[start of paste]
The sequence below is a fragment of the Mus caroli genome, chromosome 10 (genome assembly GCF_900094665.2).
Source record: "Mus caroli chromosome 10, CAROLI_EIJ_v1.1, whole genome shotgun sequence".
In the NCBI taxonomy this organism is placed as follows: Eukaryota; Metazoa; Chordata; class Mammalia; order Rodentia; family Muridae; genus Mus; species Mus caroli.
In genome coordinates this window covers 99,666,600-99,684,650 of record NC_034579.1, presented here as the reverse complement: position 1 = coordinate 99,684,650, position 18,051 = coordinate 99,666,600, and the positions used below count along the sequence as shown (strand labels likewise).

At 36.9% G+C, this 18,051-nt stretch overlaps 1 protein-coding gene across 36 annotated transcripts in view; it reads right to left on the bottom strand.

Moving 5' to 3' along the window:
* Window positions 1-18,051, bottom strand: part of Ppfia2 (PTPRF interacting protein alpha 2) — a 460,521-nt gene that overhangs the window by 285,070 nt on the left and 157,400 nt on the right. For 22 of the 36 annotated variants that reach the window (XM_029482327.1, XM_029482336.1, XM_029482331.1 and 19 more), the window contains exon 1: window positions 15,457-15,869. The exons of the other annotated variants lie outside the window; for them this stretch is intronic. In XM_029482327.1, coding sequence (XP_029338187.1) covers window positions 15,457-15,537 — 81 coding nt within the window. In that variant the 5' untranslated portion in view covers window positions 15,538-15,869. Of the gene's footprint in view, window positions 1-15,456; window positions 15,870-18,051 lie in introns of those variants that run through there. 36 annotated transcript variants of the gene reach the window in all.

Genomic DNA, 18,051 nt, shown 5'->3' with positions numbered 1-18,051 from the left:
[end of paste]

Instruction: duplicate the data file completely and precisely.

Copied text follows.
The sequence below is a fragment of the Mus caroli genome, chromosome 10 (genome assembly GCF_900094665.2).
Source record: "Mus caroli chromosome 10, CAROLI_EIJ_v1.1, whole genome shotgun sequence".
In the NCBI taxonomy this organism is placed as follows: Eukaryota; Metazoa; Chordata; class Mammalia; order Rodentia; family Muridae; genus Mus; species Mus caroli.
In genome coordinates this window covers 99,666,600-99,684,650 of record NC_034579.1, presented here as the reverse complement: position 1 = coordinate 99,684,650, position 18,051 = coordinate 99,666,600, and the positions used below count along the sequence as shown (strand labels likewise).

At 36.9% G+C, this 18,051-nt stretch overlaps 1 protein-coding gene across 36 annotated transcripts in view; it reads right to left on the bottom strand.

Moving 5' to 3' along the window:
* Window positions 1-18,051, bottom strand: part of Ppfia2 (PTPRF interacting protein alpha 2) — a 460,521-nt gene that overhangs the window by 285,070 nt on the left and 157,400 nt on the right. For 22 of the 36 annotated variants that reach the window (XM_029482327.1, XM_029482336.1, XM_029482331.1 and 19 more), the window contains exon 1: window positions 15,457-15,869. The exons of the other annotated variants lie outside the window; for them this stretch is intronic. In XM_029482327.1, coding sequence (XP_029338187.1) covers window positions 15,457-15,537 — 81 coding nt within the window. In that variant the 5' untranslated portion in view covers window positions 15,538-15,869. Of the gene's footprint in view, window positions 1-15,456; window positions 15,870-18,051 lie in introns of those variants that run through there. 36 annotated transcript variants of the gene reach the window in all.

Genomic DNA, 18,051 nt, shown 5'->3' with positions numbered 1-18,051 from the left: